The decision to transfer the property and the subsequent disposal thereof are likewise clothed with a governmental character. Petitioner did not sell Lot 5-A for profit or gain. It merely wanted to dispose off the same because the squatters living thereon made it almost impossible for petitioner to use it for the purpose of the donation. The fact that squatters have occupied and are still occupying the lot, and that they stubbornly refuse to leave the premises, has been admitted by private respondent in its complaint
As expressed in Section 2 of Article II of the 1987 Constitution, we have adopted the generally accepted principles of International Law. Even without this affirmation, such principles of International Law are deemed incorporated as part of the law of the land as a condition and consequence of our admission in the society of nations.
There are two conflicting concepts of sovereign immunity, each widely held and firmly established.
- The classical or absolute theory, a sovereign cannot, without its consent, be made a respondent in the courts of another sovereign
- The newer or restrictive theory, the immunity of the sovereign is recognized only with regard to public acts or acts jure imperii of a state, but not with regard to private acts or acts jure gestionis
Legal treatises and the decisions in countries which follow the restrictive theory have difficulty in characterizing whether a contract of a sovereign state with a private party is an act jure gestionis or an act jure imperii.
This Court has considered the following transactions by a foreign state with private parties as acts jure imperii: (1) the lease by a foreign government of apartment buildings for use of its military officers (Syquia v. Lopez, 84 Phil. 312 ; (2) the conduct of public bidding for the repair of a wharf at a United States Naval Station (United States of America v. Ruiz, supra); and (3) the change of employment status of base employees (Sanders v. Veridiano, 162 SCRA 88 ).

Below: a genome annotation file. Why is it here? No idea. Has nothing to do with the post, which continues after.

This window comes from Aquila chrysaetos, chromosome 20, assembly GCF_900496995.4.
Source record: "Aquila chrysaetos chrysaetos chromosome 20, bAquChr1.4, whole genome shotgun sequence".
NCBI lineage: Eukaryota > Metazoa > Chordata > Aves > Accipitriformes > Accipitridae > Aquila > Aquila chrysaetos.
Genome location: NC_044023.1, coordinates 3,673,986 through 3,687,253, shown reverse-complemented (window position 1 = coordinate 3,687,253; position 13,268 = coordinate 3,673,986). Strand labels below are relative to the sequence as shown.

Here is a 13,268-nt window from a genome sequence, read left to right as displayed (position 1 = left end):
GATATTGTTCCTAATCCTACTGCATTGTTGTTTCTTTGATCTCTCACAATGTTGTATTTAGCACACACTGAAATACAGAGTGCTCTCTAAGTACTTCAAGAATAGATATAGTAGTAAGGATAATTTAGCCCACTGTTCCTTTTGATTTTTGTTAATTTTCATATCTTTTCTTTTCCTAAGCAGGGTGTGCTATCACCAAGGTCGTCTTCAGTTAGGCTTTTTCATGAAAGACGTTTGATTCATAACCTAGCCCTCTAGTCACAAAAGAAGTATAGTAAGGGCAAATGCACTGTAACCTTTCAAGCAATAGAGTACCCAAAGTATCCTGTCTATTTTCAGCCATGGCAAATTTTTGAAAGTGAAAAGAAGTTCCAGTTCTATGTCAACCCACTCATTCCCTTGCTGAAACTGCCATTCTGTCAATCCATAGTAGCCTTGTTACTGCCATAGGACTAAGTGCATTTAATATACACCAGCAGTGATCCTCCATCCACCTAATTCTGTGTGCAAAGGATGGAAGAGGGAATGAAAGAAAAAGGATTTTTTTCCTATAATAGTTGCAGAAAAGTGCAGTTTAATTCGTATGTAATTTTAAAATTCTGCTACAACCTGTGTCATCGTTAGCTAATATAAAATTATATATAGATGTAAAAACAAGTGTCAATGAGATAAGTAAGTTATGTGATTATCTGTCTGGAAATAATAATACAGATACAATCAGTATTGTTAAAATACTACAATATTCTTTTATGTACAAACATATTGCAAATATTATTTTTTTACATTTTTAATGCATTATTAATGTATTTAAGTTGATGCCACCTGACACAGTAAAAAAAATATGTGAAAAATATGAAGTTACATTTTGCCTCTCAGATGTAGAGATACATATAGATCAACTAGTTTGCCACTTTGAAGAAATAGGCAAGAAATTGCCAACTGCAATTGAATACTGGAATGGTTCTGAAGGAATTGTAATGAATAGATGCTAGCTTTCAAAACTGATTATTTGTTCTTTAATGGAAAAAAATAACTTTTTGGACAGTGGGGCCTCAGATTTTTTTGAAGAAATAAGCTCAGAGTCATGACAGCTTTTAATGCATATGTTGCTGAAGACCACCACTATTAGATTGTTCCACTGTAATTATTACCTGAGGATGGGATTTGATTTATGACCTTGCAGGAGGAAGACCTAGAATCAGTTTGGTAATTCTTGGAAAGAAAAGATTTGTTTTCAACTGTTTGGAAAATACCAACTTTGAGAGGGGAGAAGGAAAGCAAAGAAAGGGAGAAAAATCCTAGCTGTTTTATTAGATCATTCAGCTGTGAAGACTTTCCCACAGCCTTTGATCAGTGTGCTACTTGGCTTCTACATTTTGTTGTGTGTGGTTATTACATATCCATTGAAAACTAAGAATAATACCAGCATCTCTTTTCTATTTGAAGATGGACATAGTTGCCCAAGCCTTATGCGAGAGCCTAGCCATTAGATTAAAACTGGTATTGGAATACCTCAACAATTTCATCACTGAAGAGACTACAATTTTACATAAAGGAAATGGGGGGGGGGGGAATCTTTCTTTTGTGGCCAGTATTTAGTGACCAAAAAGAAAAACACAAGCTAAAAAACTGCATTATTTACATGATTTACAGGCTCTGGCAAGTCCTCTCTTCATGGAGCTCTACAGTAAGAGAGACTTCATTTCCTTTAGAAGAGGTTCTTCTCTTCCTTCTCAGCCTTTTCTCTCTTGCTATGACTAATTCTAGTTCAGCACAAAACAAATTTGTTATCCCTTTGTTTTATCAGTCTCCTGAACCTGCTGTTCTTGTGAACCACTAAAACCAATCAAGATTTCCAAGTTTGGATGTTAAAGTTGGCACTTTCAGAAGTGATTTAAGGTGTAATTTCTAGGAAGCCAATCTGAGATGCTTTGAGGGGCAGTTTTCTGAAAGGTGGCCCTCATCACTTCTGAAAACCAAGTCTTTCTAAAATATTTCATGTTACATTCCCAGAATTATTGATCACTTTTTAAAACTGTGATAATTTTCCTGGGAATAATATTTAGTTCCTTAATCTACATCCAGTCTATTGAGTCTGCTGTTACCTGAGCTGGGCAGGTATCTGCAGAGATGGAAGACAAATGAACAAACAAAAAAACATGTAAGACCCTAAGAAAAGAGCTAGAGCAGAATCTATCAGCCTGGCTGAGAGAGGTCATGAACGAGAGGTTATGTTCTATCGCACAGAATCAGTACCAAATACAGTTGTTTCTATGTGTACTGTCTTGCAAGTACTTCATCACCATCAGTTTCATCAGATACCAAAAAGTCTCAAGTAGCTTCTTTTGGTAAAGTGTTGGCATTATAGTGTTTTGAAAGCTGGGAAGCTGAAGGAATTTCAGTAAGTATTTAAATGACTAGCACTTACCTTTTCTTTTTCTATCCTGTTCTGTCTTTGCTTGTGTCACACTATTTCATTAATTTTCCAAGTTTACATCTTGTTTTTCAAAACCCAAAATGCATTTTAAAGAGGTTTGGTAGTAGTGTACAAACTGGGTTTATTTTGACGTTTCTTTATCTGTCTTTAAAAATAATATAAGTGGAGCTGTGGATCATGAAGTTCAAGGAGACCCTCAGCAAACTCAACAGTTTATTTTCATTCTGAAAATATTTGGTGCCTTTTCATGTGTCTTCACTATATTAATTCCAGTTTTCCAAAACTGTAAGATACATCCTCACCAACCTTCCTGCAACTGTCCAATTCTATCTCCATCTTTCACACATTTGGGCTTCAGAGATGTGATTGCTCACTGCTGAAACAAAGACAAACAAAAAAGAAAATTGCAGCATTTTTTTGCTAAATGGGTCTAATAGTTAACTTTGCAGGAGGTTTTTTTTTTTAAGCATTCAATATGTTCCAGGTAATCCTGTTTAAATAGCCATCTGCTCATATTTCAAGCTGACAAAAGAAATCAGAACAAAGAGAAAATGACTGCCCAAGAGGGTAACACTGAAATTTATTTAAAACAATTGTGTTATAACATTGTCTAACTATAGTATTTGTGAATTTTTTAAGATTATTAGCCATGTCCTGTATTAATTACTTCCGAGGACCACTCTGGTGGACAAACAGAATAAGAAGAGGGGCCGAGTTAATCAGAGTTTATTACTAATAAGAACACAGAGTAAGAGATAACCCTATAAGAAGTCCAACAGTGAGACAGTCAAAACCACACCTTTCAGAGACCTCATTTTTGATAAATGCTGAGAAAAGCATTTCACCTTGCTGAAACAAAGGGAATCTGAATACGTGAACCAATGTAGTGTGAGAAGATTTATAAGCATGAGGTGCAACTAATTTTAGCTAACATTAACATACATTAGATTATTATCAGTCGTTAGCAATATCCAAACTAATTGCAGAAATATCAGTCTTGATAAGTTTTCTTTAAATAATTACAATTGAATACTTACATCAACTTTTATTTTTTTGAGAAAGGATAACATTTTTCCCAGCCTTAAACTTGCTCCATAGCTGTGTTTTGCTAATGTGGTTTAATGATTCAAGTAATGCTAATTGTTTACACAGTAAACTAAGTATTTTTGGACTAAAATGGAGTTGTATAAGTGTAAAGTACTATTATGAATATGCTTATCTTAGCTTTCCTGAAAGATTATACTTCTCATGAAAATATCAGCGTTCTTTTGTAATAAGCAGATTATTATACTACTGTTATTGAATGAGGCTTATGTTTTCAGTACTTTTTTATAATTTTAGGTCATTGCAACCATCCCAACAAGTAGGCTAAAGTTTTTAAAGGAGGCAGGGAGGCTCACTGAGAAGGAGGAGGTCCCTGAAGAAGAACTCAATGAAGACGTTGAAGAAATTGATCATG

On the other hand, this Court has considered the following transactions by a foreign state with private parties as acts jure gestionis: (1) the hiring of a cook in the recreation center, consisting of three restaurants, a cafeteria, a bakery, a store, and a coffee and pastry shop at the John Hay Air Station in Baguio City, to cater to American servicemen and the general public (United States of America v. Rodrigo, 182 SCRA 644 ); and (2) the bidding for the operation of barber shops in Clark Air Base in Angeles City (United States of America v. Guinto, 182 SCRA 644 ). The operation of the restaurants and other facilities open to the general public is undoubtedly for profit as a commercial and not a governmental activity. By entering into the employment contract with the cook in the discharge of its proprietary function, the United States government impliedly divested itself of its sovereign immunity from suit.